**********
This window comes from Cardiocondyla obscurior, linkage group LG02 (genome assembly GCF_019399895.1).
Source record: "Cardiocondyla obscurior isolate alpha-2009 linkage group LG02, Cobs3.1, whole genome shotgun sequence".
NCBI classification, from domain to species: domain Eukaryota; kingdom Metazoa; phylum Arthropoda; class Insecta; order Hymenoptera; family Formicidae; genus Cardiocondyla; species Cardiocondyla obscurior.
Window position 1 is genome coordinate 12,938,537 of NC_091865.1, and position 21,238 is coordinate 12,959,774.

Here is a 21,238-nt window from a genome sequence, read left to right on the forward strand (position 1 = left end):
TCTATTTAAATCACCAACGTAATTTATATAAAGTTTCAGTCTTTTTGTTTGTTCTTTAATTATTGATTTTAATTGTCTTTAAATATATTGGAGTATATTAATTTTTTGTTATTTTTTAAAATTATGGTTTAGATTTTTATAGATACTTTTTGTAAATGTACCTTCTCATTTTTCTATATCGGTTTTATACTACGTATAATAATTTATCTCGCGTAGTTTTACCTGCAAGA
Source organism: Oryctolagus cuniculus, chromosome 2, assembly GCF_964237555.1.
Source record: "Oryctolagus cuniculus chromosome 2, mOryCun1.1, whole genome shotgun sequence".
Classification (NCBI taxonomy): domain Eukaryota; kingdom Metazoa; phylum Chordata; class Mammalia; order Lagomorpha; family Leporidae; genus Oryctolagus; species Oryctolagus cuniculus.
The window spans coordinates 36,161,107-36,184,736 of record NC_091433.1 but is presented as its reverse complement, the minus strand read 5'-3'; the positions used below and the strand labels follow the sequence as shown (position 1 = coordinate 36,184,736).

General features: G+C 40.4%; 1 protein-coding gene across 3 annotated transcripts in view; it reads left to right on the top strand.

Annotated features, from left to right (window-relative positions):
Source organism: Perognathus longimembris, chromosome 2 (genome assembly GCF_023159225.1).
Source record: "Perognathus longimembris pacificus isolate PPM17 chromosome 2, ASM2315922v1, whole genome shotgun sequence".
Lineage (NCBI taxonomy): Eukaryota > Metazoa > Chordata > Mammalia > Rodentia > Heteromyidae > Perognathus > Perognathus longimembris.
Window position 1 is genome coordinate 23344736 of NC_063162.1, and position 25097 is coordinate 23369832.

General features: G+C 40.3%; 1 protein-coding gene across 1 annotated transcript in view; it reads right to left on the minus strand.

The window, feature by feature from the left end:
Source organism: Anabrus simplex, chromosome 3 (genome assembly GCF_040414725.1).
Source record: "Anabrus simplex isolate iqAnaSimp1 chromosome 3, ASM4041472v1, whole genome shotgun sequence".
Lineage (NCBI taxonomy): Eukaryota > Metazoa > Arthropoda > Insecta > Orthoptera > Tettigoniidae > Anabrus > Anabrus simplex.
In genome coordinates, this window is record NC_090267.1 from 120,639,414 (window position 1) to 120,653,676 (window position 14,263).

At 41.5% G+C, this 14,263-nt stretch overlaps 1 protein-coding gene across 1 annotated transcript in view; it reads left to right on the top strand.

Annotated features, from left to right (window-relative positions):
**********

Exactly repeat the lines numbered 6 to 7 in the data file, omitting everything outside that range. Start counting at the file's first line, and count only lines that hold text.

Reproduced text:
TCTATTTAAATCACCAACGTAATTTATATAAAGTTTCAGTCTTTTTGTTTGTTCTTTAATTATTGATTTTAATTGTCTTTAAATATATTGGAGTATATTAATTTTTTGTTATTTTTTAAAATTATGGTTTAGATTTTTATAGATACTTTTTGTAAATGTACCTTCTCATTTTTCTATATCGGTTTTATACTACGTATAATAATTTATCTCGCGTAGTTTTACCTGCAAGA
Source organism: Oryctolagus cuniculus, chromosome 2, assembly GCF_964237555.1.